Flamborough Head - Jumping the Milestone

Flamborough Head – Jumping The Milestone

It’s rather nice to welcome Flamborough Head back with this new album, Jumping The Milestone. The last album, Lost In Time was released nine years ago. In the intervening years, the band have undergone line-up changes, and were of course interrupted in their activities by a certain pandemic, but they’ve used that time to write and record this new album, and it’s an impressive collection of songs, and very much in the readily recognisable style of Flamborough Head.

So, the line-up changes? Well, long standing bassist Marcel Derix left some years ago now, and his replacement is Eddie Mulder, the original guitarist who had left the band in 2009, so no stranger! The other change is on guitar, where Hans Spitzen, an old friend of the band, replaces Gert Polkerman. Whilst these changes aren’t recent, this is the first album from this line-up, and it seems obvious that they gel naturally together, and the trademark Flamborough Head vibe is intact. In fact, Spitzen in particular seems to have made quite an impact. Aside from his lead guitar playing which is outstanding, his sole writing contribution, the title track, is simply the best song on the album. It is the closing track, the longest piece, and epic in its drama, although at 12-minutes, it isn’t over-long. It contains great pacing, plenty of light and shade, gorgeous minor chord progressions, and some wonderful lead guitar solos. It is a piece which leaves you wanting more, which is not always the case with traditional prog epics! Aside from Spitzen’s heroics, the rest of the band support him with some lovely understated keyboards from Edo Spanninga and a great vocal performance from Margriet Boomsma, with lyrics which explore the human aging process. This track alone bodes well for the future of Flamborough Head.

The other songs are not too shabby either. The Garden Shed might not sound very rock ‘n’ roll, but Margriet channels her inner Monty Don, extolling the benefits of gardening on inner wellbeing, and as a gardener myself, she’s absolutely spot on. The music is perfect, with a bucolic feel, like a gentle summer breeze blowing away the stresses of everyday life. Gently strummed guitar, piano and flute all combine to create the underlying mood which is then elevated by Mellotron and electric guitar soaring elegantly into the blue sky. The band don’t stray far from their trad prog roots, but it’s what they’re good at, so nothing too dark or edgy here.

Having said there is nothing too dark, there are a couple of songs which deal with darker subject matter, but with a musical lightness of touch that works quite well set against the words. Walls of Words, for example, looks at a suicide victim, and the lack of dramatics in the music somehow increases the shock of loss. It’s an ambitious track, but one that shows that they can tackle almost any subject without fear. Occasionally the lyrics can sound a little stilted, certain phrases not quite working as intended, but overall the band’s songwriting has matured, and certainly musically they have been around long enough to know exactly what they are doing, and they play to their strengths. Fear of Failure similarly has a slightly more sombre mood, and contrasts well with the lighter moments. Tomorrow is Another Day is another highlight, this time looking at depression. Although the track ends on an optimistic note, the subject isn’t trivialised, and the oppressive feeling of looming clouds is reflected in the flow of the music.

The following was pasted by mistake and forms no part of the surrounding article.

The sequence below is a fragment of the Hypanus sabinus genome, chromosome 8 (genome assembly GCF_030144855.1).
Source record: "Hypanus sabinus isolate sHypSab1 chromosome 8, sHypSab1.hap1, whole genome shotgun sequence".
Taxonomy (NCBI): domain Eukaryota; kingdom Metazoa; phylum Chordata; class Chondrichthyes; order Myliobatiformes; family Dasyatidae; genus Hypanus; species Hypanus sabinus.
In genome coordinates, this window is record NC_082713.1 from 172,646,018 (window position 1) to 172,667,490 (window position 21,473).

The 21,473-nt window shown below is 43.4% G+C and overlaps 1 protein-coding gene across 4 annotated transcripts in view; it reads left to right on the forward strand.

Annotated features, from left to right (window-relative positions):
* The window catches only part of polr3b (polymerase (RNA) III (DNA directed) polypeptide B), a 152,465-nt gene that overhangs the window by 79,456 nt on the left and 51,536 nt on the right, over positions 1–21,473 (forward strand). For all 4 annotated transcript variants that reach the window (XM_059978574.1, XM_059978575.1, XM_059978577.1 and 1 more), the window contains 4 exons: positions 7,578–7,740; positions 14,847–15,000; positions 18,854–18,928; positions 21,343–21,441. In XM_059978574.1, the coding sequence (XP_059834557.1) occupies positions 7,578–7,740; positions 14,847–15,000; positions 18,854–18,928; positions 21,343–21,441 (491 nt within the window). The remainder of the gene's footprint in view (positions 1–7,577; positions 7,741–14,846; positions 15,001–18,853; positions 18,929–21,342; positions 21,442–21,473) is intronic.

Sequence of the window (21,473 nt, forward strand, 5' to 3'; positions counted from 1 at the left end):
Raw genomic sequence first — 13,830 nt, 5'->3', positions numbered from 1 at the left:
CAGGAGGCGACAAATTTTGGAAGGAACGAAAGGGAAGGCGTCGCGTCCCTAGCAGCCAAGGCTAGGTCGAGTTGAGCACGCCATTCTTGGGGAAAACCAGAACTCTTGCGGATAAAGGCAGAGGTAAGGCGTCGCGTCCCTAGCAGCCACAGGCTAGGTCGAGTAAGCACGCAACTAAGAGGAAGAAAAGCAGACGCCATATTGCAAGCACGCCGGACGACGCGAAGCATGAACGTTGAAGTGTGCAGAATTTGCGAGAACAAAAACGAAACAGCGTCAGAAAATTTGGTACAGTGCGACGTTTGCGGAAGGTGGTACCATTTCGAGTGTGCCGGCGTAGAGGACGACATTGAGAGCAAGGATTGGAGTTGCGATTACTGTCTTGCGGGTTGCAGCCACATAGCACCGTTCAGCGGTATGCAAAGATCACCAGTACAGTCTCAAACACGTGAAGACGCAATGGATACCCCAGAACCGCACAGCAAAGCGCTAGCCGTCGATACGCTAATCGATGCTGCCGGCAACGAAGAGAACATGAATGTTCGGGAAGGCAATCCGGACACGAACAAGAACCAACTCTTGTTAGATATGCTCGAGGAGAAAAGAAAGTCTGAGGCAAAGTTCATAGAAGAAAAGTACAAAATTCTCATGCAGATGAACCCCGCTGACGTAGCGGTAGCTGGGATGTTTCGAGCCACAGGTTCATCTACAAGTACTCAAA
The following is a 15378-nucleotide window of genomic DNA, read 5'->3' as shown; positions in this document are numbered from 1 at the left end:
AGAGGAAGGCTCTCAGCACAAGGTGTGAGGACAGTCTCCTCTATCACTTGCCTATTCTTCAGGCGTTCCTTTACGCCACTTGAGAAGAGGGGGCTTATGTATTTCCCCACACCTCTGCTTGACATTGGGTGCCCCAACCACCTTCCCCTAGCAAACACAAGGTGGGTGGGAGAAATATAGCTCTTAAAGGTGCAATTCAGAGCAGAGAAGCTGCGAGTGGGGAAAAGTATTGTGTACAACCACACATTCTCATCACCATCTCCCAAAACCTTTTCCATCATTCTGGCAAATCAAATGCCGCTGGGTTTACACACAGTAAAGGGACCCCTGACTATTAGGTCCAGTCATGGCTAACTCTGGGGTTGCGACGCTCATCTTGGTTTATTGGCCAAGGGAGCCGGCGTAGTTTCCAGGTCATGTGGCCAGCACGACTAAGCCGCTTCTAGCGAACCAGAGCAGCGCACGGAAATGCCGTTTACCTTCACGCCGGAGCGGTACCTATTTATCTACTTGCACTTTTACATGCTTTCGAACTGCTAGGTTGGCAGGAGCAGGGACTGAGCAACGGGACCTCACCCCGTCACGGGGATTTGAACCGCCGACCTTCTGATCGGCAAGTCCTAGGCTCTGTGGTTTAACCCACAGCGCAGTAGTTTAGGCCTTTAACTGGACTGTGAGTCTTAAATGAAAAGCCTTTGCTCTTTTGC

“So you pretend that you’re okay ’cause you don’t want the world to know,
About the burden on your shoulder,
So you lie and say you’re fine, but die a little more inside.”

Koen Roozen is the sort of drummer you tend not to notice, as he quietly just does what is required without showy fills, but he’s the backbone of operations, along with Eddie Mulder, who sounds as though he’s always played bass. It’s left to Edo Spanninga to provide the colour in the Flamborough Head landscape, with his expressive keyboards, and Spitzen’s guitar enhances the picture. That leaves Margriet Boomsma, the other essential ingredient; it’s hard to imagine the band without her voice, flute and recorder playing, all integral to the band’s success. The folky elements, the grand prog symphonic sweep, together with the occasional jazzy flourish combine to make this album a very enjoyable listen. Those familiar with their earlier work will know what to expect, and they will not be disappointed. If you’ve not heard them before, then Jumping the Milestone would be a good place to start.

01. The Garden Shed (10:30)
02. Tomorrow Is Another Day (7:42)
03. Start Of A Nightmare (8:15)
04. Fear Of Failure (8:57)
05. Walls Of Words / Signs Misread (8:00)
06. Jumping The Milestone (12:18)

Total Time – 55:42

Margriet Boomsma – Lead Vocals, Flute, Recorders
Eddie Mulder – Bass, Backing Vocals
Koen Roozen – Drums
Edo Spanninga – Keyboards
Hans Spitzen – Guitars, Backing Vocals, Piano (track 6)

Record Label: Oskar Records
Country of Origin: The Netherlands
Date of Release: 3rd November 2022

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